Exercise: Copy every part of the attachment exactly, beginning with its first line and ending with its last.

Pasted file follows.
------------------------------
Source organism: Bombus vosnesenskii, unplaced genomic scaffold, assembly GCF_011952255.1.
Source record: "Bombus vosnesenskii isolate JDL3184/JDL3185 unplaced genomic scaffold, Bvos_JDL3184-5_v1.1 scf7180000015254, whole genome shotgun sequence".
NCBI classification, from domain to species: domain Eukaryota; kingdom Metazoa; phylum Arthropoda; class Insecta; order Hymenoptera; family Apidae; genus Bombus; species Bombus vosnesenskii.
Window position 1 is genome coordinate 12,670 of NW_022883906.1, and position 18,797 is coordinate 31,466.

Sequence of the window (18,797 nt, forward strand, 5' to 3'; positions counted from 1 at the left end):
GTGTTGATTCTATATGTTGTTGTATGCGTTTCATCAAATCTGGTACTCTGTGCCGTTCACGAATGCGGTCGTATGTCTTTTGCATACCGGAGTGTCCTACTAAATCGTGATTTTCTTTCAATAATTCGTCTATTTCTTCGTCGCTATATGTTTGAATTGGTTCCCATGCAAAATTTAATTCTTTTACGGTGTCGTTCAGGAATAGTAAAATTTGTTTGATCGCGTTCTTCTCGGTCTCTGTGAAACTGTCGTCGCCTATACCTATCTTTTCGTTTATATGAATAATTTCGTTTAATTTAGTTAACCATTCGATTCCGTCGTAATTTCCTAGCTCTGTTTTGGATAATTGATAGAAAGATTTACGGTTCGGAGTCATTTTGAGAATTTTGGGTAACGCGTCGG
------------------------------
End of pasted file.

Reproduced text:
Source organism: Bombus vosnesenskii, unplaced genomic scaffold, assembly GCF_011952255.1.
Source record: "Bombus vosnesenskii isolate JDL3184/JDL3185 unplaced genomic scaffold, Bvos_JDL3184-5_v1.1 scf7180000015254, whole genome shotgun sequence".
NCBI classification, from domain to species: domain Eukaryota; kingdom Metazoa; phylum Arthropoda; class Insecta; order Hymenoptera; family Apidae; genus Bombus; species Bombus vosnesenskii.
Window position 1 is genome coordinate 12,670 of NW_022883906.1, and position 18,797 is coordinate 31,466.

Sequence of the window (18,797 nt, forward strand, 5' to 3'; positions counted from 1 at the left end):
GTGTTGATTCTATATGTTGTTGTATGCGTTTCATCAAATCTGGTACTCTGTGCCGTTCACGAATGCGGTCGTATGTCTTTTGCATACCGGAGTGTCCTACTAAATCGTGATTTTCTTTCAATAATTCGTCTATTTCTTCGTCGCTATATGTTTGAATTGGTTCCCATGCAAAATTTAATTCTTTTACGGTGTCGTTCAGGAATAGTAAAATTTGTTTGATCGCGTTCTTCTCGGTCTCTGTGAAACTGTCGTCGCCTATACCTATCTTTTCGTTTATATGAATAATTTCGTTTAATTTAGTTAACCATTCGATTCCGTCGTAATTTCCTAGCTCTGTTTTGGATAATTGATAGAAAGATTTACGGTTCGGAGTCATTTTGAGAATTTTGGGTAACGCGTCGG